One day – sooner rather than later – we're going to be forced into having a serious discussion about paedophilia.
Now there's a sentence guaranteed to end a few friendships, but just stop and think about it for a moment. Rather than reverting to our default setting, which appears to be finding some minority group (witches, Catholics, the Irish, Muslims, lardies) and blaming all the ills of the world on them, would it not make more sense to detect which group is the most likely to harm children and focus on deciding what should be done to stop them?
The way things are at the moment a 16 year-old boy who persuades his 15 year-old girlfriend to have sex with him runs the risk of being placed on the same sex offenders' register as Ian Brady, Ian Huntley and Gary Glitter, which scarcely seems a sensible solution to the problem.
Of course children should be protected from the unwanted attentions of the friendly neighbourhood paedo and of course adults who volunteer to work with youth groups (whether professionally or via a voluntary organisation) need to be checked, but do we really have to treat every person who might come into contact with kids as a perv-in-waiting?
It reminds me of the old feminist slogan, “Every men is a potential rapist”. In one sense that is true; all of my male friends have the physical equipment necessary to be a rapist (unless there's something that I don't know) but I would suggest that none of them are remotely mentally capable.
A few years ago the American actor Jeffrey Jones (best known for his roles in Ferris Bueller's Day Off and Amadeus) was placed on America's sex offenders' register after he was found guilty of photographing a 15 year-old boy in a series of erotic poses. Clearly Jones is a sad old queen with a rather unsavoury interest in beautiful youths, but does he really merit the same kind of censure as someone who absuses and tortures eight year-olds? There was no question of Jones's photographic subject being anything other than willing and saw the assignment as a way of earning some extra pocket money. Yet onto the sex offenders' register went Jones and, presumably, is still recorded there, along with truly depraved individuals guilty of the most sickening acts of abuse towards tiny children.
I can imagine what it must be like to be a concerned parent – if we can't trust our children to the care of the Roman Catholic Church, then who can we rely on? – but this “guilty until proven innocent” stance is doing nothing but harm.
As of writing I am not sure what the fate of the mooted new system will be, but the author Philip Pullman has already stated his opposition to the new £64 clearance required of all adults who visit schools to give talks: naturally enough he objects to being considered a potential threat. This I find especially appalling, since it is so obviously counter-productive to the education system. It's hard enough to enthuse children at the best of times (and I speak as someone who has lectured at university level) without depriving them of the chance to meet adults who might be positive influences.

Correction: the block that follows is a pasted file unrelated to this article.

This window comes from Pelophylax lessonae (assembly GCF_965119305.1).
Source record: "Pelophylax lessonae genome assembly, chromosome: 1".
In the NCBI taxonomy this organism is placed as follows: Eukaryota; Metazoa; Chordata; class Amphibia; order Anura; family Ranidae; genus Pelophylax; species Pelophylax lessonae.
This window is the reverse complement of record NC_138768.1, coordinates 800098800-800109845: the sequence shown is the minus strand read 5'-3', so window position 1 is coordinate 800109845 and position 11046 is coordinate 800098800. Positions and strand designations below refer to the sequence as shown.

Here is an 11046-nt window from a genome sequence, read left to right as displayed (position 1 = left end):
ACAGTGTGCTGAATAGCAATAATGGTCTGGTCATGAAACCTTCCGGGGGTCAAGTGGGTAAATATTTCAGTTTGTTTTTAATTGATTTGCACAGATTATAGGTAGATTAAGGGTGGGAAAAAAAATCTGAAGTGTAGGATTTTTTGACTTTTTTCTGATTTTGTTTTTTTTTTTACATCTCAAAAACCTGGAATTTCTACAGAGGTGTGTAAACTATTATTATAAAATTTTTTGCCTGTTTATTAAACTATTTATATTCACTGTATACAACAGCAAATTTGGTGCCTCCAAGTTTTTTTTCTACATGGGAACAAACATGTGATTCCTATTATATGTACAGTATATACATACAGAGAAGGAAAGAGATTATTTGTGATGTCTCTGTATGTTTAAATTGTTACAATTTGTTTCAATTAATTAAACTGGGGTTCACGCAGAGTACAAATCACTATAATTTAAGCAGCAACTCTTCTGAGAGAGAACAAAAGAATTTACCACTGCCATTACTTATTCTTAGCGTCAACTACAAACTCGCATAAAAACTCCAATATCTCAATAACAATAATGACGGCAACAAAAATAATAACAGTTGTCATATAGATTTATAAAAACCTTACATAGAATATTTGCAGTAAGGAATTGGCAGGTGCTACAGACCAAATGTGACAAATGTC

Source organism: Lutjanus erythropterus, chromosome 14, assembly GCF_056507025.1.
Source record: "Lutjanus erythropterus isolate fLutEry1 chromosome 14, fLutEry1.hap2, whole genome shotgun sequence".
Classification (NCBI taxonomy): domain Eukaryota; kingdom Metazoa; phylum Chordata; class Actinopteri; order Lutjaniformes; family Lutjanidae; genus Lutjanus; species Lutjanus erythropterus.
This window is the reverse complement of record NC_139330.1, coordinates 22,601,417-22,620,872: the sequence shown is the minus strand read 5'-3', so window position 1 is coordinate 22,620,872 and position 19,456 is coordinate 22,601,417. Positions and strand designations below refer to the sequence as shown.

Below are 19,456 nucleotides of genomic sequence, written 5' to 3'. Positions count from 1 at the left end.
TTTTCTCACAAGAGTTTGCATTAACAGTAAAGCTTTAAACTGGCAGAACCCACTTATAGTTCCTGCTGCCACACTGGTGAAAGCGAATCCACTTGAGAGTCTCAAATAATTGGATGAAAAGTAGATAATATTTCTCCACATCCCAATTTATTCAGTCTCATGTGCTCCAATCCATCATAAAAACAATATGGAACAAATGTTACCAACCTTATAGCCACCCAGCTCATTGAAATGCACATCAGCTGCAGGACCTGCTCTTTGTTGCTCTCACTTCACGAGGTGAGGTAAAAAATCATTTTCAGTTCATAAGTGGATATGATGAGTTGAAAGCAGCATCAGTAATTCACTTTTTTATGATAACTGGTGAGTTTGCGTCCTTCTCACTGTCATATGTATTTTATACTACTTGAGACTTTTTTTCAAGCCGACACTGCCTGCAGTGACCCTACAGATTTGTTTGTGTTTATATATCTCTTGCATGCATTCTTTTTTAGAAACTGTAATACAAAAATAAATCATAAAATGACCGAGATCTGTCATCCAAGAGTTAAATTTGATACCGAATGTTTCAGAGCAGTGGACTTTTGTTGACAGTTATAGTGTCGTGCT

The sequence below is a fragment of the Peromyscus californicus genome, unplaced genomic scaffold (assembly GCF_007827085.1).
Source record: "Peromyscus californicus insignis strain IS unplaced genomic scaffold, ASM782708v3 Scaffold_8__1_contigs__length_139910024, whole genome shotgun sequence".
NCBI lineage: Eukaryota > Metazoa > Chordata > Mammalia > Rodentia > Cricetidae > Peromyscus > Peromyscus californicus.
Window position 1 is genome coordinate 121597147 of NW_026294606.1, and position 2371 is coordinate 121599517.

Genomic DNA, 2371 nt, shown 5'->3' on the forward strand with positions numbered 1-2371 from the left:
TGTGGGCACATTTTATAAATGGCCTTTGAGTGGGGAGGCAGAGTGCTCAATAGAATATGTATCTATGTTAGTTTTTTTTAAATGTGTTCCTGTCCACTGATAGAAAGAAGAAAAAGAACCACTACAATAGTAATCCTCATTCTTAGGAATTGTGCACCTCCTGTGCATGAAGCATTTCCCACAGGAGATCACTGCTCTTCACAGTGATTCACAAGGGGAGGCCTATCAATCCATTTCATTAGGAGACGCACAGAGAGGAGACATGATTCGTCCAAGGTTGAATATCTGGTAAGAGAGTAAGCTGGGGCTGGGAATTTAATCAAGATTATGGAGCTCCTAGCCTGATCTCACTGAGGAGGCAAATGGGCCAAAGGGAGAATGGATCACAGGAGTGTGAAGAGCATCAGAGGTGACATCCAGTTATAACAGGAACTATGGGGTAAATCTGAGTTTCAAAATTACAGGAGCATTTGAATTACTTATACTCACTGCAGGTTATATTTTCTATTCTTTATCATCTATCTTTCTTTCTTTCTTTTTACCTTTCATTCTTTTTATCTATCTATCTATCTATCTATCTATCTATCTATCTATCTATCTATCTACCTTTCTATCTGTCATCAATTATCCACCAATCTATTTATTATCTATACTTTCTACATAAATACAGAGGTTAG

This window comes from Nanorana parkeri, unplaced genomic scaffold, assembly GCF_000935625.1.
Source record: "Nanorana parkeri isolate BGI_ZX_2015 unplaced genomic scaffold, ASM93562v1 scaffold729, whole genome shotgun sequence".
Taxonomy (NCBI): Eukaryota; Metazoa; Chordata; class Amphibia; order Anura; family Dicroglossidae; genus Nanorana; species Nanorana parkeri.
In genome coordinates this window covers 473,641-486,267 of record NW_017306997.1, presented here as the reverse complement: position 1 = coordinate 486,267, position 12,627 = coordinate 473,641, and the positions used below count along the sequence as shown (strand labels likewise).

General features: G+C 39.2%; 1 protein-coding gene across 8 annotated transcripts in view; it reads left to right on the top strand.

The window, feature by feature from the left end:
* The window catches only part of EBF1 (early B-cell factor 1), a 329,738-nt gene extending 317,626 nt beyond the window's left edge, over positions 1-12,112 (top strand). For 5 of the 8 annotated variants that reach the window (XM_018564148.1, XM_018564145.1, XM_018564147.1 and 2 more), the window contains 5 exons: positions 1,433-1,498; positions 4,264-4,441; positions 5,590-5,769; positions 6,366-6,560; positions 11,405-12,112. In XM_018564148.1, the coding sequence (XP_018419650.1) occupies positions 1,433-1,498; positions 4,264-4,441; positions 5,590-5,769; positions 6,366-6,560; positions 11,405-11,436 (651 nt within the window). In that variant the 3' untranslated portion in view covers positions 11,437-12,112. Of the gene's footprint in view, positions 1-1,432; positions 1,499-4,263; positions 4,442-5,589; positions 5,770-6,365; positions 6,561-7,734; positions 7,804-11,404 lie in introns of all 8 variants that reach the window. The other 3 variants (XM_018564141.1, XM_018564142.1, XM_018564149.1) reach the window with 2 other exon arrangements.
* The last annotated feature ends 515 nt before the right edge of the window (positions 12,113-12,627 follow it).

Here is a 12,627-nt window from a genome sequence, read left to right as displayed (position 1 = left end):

When I was a teenager Ted Hughes visited our school to give a poetry reading. This was before his tenure as Poet Laureate, but he was a huge name in the world of creative writing and I was determined not to miss the experience, even though the only time he could visit was during the summer holidays. I was obliged to my Dad, who volunteered to drive me the 100 miles to school to hear him speak and I was not disappointed – he was like Heathcliff on steroids!
Maybe I'm exaggerating, but I feel sure that Ted Hughes was partly responsible for my decision to become a writer. It's certainly a pretty momentous experience to meet someone like that, especially someone who was the epitome of what a teenager thought a poet should be – tall, broad across the shoulders, good looking in a rugged sort of way. He would have made a great Mr. Rochester if he'd ever been cast in a movie of Jane Eyre.
After reading The Bell Jar the previous term I had tormented my poor English teacher by threatening to ask Hughes why he thought that Sylvia Plath, his late wife, had killed herself but having heard him read his poetry and seen him in the flesh, tormenting him was the last thing on my mind – unless it involved handcuffs and a whip!
Meeting Ted Hughes is still one of the high points of my professional life and actually being able to shake his hand and talk to him was a treat of the highest order; in my fevered brain it was like being given permission to be a writer. In truth, he had far more to fear from a roomful of hormonal teenage girls than we ever had from him.
Wouldn't it be stupid if we deprived a generation of children of such an experience just through fear?
Are we really so paralysed by terror, or mentally bankrupt, that we can't see the difference between a paedophile and a role model?